Fishermen release: Sri Lankan Prez Rajapaksa trumps Modi
One has to wait and see how strategic games in the Indian Ocean play out. But there is little in the passage of recent events to suggest that Sri Lanka will desist from continuing to draw China further into India’s geostrategic space, writes Sushil Aaron.ht view Updated: Nov 20, 2014 21:24 IST
The case of five fishermen from Tamil Nadu who were sentenced to death in Sri Lanka on drug trafficking charges has had a happy ending. Sri Lanka President Mahinda Rajapaksa apparently avoided escalation of tensions by commuting their sentence paving the way for the fishermen’s release.
This is an example of every stakeholder coming away with a measure of political gain, following a vexing episode that generated pressures for all sides. Sentencing fishermen to death for smuggling was an exaggerated sentence to begin with. The Narendra Modi government had to contend with restive politicians from Tamil Nadu and anxious voices in the strategic community who saw this as Colombo’s payback for New Delhi’s lobbying on Tamil minority rights—and as Sri Lanka’s signal that it was exercising its own version of strategic autonomy by allowing Chinese nuclear submarines to dock at Colombo.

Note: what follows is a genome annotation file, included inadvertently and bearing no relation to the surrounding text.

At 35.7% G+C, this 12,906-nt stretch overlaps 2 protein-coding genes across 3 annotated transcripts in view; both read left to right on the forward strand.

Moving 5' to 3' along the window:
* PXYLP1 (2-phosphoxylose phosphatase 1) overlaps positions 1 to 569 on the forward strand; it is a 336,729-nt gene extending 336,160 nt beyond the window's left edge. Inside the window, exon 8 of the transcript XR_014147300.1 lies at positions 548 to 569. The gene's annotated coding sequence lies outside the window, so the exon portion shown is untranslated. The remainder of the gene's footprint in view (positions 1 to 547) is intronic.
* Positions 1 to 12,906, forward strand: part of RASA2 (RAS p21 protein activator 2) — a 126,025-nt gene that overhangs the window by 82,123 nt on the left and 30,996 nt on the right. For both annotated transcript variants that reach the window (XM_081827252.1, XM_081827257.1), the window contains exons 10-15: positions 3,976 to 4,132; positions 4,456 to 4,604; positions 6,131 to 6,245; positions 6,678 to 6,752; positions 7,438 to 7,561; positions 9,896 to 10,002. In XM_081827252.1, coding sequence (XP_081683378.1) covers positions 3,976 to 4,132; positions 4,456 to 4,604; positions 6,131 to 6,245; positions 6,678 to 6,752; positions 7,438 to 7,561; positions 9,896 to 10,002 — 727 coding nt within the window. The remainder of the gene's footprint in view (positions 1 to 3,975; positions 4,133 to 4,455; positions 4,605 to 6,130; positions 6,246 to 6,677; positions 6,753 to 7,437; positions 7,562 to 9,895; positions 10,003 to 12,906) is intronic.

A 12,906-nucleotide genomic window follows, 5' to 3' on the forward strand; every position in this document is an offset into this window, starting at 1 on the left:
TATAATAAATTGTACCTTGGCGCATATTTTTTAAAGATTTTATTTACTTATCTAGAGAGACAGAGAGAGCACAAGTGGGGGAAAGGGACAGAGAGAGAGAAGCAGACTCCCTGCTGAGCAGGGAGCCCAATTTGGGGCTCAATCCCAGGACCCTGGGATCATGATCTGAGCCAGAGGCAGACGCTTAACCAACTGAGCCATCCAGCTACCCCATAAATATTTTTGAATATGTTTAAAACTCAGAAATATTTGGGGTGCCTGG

The Modi government can legitimately represent the outcome as a success after hectic lobbying by NSA Ajit Doval, external affairs minister Sushma Swaraj and others convinced Colombo that this was not an issue that New Delhi could be seen as climbing down on. A telephone call from the prime minister to the Sri Lankan president reportedly clinched the issue.
The pardon does not, however, entail a loss of face for Rajapaksa. He can very well justify to his own constituency that releasing the fishermen is a symbolic climbdown that enables continued intransigence on the more substantive issue of granting autonomy to Tamils in Sri Lanka. The death sentence to the fishermen has oddly forced New Delhi to expend political capital on this issue rather than on Tamil minority rights over which it has deep differences with Colombo. Given that the Rajapaksa regime dominates all state institutions in Sri Lanka, including the judiciary, one is liable to wonder if the death sentence was a ruse to focus New Delhi’s energies on a highly charged issue at the expense of structural issues like autonomy. Worth noting that after all the heavy lifting in recent weeks, India will be hard pressed to soon push again for Tamil rights. The episode also signals to Rajapaksa’s base at home (and India) that Colombo is not bereft of retaliatory options against a bigger power.
One has to wait and see how strategic games in the Indian Ocean play out. But there is little in the passage of recent events to suggest that Sri Lanka will desist from continuing to draw China further into India’s geostrategic space. The release of the fishermen will please politicians who are keen to publicly welcome them home and claim credit, but it does not resolve contradictions in India-Sri Lanka ties.